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Daily Telegraph: ME isn't 'all in the mind' but it's still a mystery

Discussion in 'General ME/CFS News' started by Firestormm, Nov 26, 2012.

  1. Sasha

    Sasha Fine, thank you

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  2. Bob

    Bob

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    Have you got a link for the thread, please Sasha?
  3. Jarod

    Jarod Senior Member

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    In the internet age where patients, and doctors, and everybody else mingles. It seems like everybody needs to be a little more tolerant.

    The good side of the forums is everybody gets to have input, the bad part is everybody gets to have input. :eek:

    back to this commentary from Dr Sheppard.

    It almost sounds like doctors are being put under some guilt trip by what an angry patient says on the internet. That doesn't seem logical. We don't have the whole picture though, so it's just guessing.

    This suggesting somebody has "mental illness" when never meeting them seems like a serious allegation. I don't know if it was a psychiatrist who said that, but I can't see how one can be diagnosed without seeing medical records or doing testing before throwing around mental illness. Psychiatry just doesn't seem reliable enough to make a mental illness call that hastily from comments to evokative media. Everybody needs to be more tolerant and be a little more careful about what is said on both sides.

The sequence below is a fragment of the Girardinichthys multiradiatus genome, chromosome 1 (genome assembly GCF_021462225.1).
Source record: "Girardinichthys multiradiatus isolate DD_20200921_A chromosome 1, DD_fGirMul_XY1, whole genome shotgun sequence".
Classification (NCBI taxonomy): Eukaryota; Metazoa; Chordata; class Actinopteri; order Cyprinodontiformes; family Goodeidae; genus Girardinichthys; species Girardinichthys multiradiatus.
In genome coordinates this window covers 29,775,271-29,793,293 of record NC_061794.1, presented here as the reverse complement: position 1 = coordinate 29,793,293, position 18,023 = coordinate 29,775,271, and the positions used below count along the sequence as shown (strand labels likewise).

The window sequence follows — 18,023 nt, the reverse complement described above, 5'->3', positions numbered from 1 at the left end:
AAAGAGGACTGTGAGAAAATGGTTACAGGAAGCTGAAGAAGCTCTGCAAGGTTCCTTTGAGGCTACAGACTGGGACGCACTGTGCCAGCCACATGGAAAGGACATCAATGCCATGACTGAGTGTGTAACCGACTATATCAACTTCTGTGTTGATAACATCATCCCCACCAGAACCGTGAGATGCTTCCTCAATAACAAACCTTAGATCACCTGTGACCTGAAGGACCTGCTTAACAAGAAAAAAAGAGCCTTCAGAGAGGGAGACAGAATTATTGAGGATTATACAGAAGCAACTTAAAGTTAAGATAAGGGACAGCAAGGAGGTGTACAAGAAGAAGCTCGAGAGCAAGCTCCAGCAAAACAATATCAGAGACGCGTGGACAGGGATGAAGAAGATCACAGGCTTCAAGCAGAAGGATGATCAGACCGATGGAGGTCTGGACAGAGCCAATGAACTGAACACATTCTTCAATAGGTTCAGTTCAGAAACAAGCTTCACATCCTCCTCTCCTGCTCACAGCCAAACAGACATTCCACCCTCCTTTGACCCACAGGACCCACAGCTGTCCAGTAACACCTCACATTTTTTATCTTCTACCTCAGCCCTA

Anyways. Great to have news coverage. Im happy with it. We are really lucky to have all these great advocates that keep chipping away. 20 years is amazing to keep at this.
    GracieJ and Enid like this.
  4. Enid

    Enid Senior Member

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    I think the "some health professionals" believing people with ME/CFS are paranoid and mentally ill is something I can live with knowing where it came from - and to be frank that in a way always was their position - imagining an illness, all just in the mind (and all the negative press to prove it). It's old hat now, much long ago and this knowledgable article sets the record straight.

    Might I suggest the "health professionals" concerned now move forward and change their beliefs - how to make an illness disappear doesn't work.
    GracieJ and Min like this.
  5. Sasha

    Sasha Fine, thank you

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    Bob likes this.
  6. Bob

    Bob

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  7. GracieJ

    GracieJ Senior Member